Link's Awakening only has few good puzzles. The third boss (Splitting the eyeball), the 7th dungeon's premise (Navigating the tower with a ball) and the moving floor things in the 8th dungeon.
They aren't hard though. They are opaque. I was stuck for several months as a child due to the first in that list. Not being a native English speaker didn't help me either back then.
Yet this made me wonder, what was the better solution? Nintendo's answer has since then been to outright tell us when a puzzle is a puzzle, and since they're never really complex, telling us about a puzzle is equivalent to telling us the solution.
The sentiment mentioned by developers like Phil Fish and Jonathan blow in _Indie Game Life After_speaks about how some western developers today, would probably rather see the puzzles slowly transition into much more fiendish puzzles (without outright explaining everything along the way). Kind of like how the puzzles in The Witness probably transition from easy to devious.
What I'm suggesting is probably gonna sound like fanboy Stockholm Syndrome, but what if the best solution, for these games at least, was the way Nintendo has done so far?
Zelda games are part action games, part puzzle games. They're light on plot and lore, but big on world building through quirkily animated characters, great music and interesting locations. Things move at a brisk pace. Enemies have little health, Link can often roll (or backflip) to move faster and eventually, the player acquires some means of fast-travel (Bird, tornado).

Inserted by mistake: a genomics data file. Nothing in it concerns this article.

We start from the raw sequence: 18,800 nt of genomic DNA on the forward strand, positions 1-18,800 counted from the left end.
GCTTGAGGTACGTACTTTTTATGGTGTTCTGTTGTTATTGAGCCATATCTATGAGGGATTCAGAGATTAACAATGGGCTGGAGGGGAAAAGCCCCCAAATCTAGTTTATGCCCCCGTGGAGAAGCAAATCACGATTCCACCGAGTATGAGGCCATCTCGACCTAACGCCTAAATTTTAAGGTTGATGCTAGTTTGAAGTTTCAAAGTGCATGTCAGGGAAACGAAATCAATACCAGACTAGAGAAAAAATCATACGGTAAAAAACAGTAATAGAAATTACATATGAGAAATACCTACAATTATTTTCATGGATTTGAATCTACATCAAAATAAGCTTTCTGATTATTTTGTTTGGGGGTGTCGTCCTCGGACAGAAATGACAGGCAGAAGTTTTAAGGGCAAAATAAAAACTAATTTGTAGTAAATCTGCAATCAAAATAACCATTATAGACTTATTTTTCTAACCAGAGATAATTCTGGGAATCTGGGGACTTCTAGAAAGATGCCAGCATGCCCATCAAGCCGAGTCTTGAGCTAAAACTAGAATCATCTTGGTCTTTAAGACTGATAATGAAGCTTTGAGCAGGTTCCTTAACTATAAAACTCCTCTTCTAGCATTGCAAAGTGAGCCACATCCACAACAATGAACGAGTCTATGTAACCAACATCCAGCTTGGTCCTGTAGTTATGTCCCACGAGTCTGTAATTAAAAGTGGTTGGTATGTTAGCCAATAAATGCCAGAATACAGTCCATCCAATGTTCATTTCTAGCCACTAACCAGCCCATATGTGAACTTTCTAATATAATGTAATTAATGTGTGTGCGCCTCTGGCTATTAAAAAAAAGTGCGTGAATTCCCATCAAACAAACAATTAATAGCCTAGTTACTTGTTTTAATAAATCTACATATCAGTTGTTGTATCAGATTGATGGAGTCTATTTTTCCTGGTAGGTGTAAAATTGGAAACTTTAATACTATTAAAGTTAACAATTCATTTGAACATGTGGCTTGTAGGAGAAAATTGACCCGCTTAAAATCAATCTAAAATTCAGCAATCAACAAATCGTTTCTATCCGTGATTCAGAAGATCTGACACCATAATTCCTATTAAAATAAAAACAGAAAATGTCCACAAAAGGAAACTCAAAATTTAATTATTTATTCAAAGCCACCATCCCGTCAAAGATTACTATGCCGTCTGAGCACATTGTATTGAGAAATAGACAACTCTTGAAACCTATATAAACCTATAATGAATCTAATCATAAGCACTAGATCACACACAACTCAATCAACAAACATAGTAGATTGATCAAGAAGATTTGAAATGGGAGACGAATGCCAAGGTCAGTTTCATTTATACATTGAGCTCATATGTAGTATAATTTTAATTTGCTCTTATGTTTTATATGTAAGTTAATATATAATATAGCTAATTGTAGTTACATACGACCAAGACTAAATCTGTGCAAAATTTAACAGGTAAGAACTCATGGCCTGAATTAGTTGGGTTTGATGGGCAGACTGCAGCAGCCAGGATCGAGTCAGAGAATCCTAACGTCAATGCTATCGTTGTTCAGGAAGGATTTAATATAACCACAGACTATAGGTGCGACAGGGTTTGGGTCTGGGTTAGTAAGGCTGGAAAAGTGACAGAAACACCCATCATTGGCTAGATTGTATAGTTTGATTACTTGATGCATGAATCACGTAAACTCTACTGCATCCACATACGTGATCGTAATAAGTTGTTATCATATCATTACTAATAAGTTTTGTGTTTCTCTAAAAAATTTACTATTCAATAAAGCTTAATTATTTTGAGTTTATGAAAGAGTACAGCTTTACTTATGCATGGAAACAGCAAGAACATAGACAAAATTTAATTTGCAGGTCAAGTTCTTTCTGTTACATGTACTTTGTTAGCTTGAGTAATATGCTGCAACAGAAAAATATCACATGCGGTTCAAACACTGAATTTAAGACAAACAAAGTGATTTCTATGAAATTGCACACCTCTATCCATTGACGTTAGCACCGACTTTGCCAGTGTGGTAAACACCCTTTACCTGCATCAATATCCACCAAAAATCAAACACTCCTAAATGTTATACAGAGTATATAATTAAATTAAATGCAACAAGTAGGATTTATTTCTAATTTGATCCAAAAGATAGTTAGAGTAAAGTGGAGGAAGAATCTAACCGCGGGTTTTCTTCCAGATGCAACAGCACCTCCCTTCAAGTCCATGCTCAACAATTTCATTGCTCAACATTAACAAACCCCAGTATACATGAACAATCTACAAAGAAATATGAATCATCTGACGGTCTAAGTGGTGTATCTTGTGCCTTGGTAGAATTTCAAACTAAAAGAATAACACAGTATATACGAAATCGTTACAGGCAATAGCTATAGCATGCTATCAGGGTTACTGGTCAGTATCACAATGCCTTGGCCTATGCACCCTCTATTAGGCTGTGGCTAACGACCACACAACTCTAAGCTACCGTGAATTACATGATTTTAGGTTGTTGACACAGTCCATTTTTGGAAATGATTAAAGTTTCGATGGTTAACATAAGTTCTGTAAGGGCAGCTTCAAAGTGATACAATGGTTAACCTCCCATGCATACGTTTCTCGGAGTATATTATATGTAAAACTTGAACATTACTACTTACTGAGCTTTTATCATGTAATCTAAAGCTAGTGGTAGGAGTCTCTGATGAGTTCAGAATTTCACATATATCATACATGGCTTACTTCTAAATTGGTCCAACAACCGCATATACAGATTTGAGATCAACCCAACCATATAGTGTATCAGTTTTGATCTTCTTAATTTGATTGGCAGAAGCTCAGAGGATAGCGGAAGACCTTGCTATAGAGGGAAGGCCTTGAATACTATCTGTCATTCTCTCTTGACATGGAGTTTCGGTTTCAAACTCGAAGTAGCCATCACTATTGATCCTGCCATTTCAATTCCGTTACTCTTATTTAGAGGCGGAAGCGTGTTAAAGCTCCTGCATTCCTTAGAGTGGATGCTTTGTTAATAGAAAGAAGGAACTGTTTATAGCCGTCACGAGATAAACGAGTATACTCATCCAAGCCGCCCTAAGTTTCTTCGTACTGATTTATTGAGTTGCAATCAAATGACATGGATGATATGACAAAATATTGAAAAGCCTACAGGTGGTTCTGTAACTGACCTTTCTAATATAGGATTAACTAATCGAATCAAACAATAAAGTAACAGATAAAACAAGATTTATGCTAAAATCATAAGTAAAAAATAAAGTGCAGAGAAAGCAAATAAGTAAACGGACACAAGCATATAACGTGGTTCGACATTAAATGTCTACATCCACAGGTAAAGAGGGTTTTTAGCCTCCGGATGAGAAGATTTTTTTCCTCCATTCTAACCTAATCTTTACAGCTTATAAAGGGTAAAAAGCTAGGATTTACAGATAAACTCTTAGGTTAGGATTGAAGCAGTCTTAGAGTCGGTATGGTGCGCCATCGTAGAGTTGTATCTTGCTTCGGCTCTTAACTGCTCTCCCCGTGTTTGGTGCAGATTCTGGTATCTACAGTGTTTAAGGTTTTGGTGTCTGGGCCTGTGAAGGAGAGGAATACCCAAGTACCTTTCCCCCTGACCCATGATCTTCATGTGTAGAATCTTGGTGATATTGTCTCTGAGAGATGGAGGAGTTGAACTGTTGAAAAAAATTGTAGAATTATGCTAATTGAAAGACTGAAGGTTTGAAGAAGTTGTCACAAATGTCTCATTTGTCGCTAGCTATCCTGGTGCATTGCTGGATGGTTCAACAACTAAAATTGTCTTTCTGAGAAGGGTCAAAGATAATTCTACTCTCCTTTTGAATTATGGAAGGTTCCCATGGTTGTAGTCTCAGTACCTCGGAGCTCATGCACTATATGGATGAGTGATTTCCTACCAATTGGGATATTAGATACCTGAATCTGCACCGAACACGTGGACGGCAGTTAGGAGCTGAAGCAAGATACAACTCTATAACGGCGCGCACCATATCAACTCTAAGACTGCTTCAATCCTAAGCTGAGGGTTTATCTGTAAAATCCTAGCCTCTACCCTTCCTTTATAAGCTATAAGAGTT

The puzzles don't slow things down. In fact, since they hardly even act as cerebral stopping points, they can hardly be called puzzles, that's just convention .
Instead, the puzzles are slight mechanical interruptions, alterations or additions. Shooting the obvious eye above a door with a slingshot is no more difficult than wailing on a Lizard dude but it changes up the flow and sometimes feels good.
A good lesson to learn from this, is that the tools of Zelda are manifestations of different mechanics, and they puzzleize straight-up hack-'n-slash gameplay. As noted earlier, this is of course a way of thought that has frustrated many players and developers for all sorts of reasons, but damnit, I like it, and I believe there can be a huge difference in my game design if I make use of this way of thought deliberately, instead of simply making my game accessible.
Sodagirl already contains elements of this way of thinking, but having specifically detailed how it works, gives me a better tool for iterating and changing. Puzzleizing barebones combat changes up the basic gameplay, but doesn't break the flow and speed, and sometimes even allow the player to branch out, performing the occasionally repetitive tasks of video games, in personal ways.